REVIEW: Dr. Jean Tren-Hwa Perkins — Spring Flower Book 1: 1931–1951 — A Tale of Two Rivers (BOOK)

Colin Jordan
3 min readFeb 9, 2024

“An image of the Hudson River outside my bedroom window in South Yonkers flashed before my eyes as the steamer pierced through the riverbed, creating huge splashes against the side of the ship. As I watched the water flowing eastward, I remembered an old Chinese saying: ‘Only the waters of the Yangtze River surging east can understand my heart’,” writes Dr. Jean Tren-Hwa Perkins. It’s a particularly moving part of her compiled memoir, arranged by her son Dr. Richard Perkins Hsung, titled Spring Flower Book 1: 1931–1951 — A Tale of Two Rivers. In the book, Dr. Perkins describes in vivid detail her adoption after the Yangtze River flood by medical missionaries, her subsequently barring from the United States, and her struggle to survive in a newly formed, communist China. Against all odds, Dr. Perkins managed a successful career in ophthalmology, and became an example of something akin to Logotherapy, an approach refined by Viktor Frankl in his work Man’s Search for Meaning. Perkins writes with this unapologetic, straightforward candor. When hope arises, you feel it as a reader in a truly genuine sense.

When she falls, or when grief hits, it permeates into the marrow of your bones. It’s the succinctness and bell-clear eloquence that makes all of the emotion, the hardship, and the world Dr. Perkins lives in come so vividly alive. In many ways, her ability to simply show the reader in real-time draws one in closer. This is reflected in especially harrowing passages, such as the following: “After a week in Shanghai, we finally got on a Yangtze River steamer. Leaning against the rail, staring at the river, I thought about my early years living in Kiukiang. Would my childhood friends remember me? Would I recognize them? Suddenly I became nostalgic. The sparkling reflection of the sun on the water was mesmerizing, and I remained in deep thought.”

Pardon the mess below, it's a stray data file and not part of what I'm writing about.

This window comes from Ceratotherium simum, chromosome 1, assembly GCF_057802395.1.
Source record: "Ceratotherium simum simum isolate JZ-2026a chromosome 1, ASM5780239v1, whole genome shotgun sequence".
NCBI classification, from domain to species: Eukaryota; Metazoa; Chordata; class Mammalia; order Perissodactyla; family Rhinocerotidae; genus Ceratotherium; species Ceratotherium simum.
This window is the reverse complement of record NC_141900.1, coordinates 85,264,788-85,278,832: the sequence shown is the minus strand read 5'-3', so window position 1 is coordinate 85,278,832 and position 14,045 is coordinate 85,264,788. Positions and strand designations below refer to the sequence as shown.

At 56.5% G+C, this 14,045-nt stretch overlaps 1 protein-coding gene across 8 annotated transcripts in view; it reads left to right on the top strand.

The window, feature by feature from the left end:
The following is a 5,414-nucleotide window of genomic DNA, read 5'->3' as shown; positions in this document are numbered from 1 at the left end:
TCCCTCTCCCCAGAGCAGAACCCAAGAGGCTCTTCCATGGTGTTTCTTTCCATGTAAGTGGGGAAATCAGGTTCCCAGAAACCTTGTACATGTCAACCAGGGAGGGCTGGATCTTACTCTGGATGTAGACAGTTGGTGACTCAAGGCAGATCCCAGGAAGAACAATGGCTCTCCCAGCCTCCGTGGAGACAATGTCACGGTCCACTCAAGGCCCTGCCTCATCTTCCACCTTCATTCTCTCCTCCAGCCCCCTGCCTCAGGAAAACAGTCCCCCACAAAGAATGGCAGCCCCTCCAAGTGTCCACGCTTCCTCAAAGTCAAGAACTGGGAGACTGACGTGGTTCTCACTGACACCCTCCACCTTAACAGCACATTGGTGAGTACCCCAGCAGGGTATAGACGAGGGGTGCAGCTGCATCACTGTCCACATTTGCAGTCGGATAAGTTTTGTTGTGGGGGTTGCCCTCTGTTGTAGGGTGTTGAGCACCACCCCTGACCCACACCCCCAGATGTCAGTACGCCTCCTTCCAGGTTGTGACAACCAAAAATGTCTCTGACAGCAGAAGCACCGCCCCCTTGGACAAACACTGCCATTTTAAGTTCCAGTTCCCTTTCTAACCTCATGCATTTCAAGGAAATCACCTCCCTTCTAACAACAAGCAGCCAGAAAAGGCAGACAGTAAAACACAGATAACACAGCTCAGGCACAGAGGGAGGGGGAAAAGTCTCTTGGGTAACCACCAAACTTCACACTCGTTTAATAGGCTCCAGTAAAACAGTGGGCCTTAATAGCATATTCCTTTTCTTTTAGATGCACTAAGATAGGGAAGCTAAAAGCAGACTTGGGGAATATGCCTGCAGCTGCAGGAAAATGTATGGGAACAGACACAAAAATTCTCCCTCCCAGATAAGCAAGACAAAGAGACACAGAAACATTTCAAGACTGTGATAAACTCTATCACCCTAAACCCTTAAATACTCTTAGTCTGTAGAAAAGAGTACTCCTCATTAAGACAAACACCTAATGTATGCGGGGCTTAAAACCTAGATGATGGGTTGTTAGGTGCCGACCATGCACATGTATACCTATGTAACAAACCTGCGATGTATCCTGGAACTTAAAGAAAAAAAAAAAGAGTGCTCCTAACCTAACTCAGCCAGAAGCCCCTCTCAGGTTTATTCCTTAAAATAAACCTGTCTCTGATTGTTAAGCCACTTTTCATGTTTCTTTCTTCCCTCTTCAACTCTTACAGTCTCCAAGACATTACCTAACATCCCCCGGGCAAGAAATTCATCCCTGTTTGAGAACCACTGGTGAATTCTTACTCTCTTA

AMAZON: https://www.amazon.com/Spring-Flower-Book-Tale-Rivers/dp/9888552848

Dr. Perkins also writes, “I had two sets of parents. The first gave me birth; the second gave me life. My adoptive parents were Dr. and Mrs. Edward C. Perkins. In 1918, my American parents opened the first clinic for men, Water of Life Hospital (WLH: 九江生命活水醫院), in Kiukiang, Kiangsi Province (九江, 江西: Jiujiang and Jiangxi in the pinyin romanization system used today), a rural town on the southern banks of the Yangtze River in Central China… Without their love and tender care, I wouldn’t be alive to this day. And thanks to them, I was given a small role to play in this world…

Since ancient times, the Great Yangtze River has provided “water of life” for the dense populations of the Southwest, Central, and Eastern regions of China. Wars came and went, and dynasties (朝代) changed hands and names every few centuries, but the great river has always been there… The history of the river has not always been one of beauty, ingenuity, and courage. It also includes the Great Yangtze River Flood (長江洪水泛濫) of 1931, one of the deadliest natural disasters of the twentieth century. For millennia, the Chinese struggled against floods, but this one killed nearly four million people from drowning, post-flood starvation, and the spread of infectious diseases.”

Through these trials and tribulations, Dr. Perkins has emerged at times battered, but never broken. That resolute spirit really shines through the text, and adds to what makes the book — cover to cover — so oddly uplifting, inspirational, and worth reading.

Colin Jordan

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Colin Jordan

Graduate: McNeese State University, Avid Beekeeper, Deep Sea Diver & Fisherman, Horrible Golfer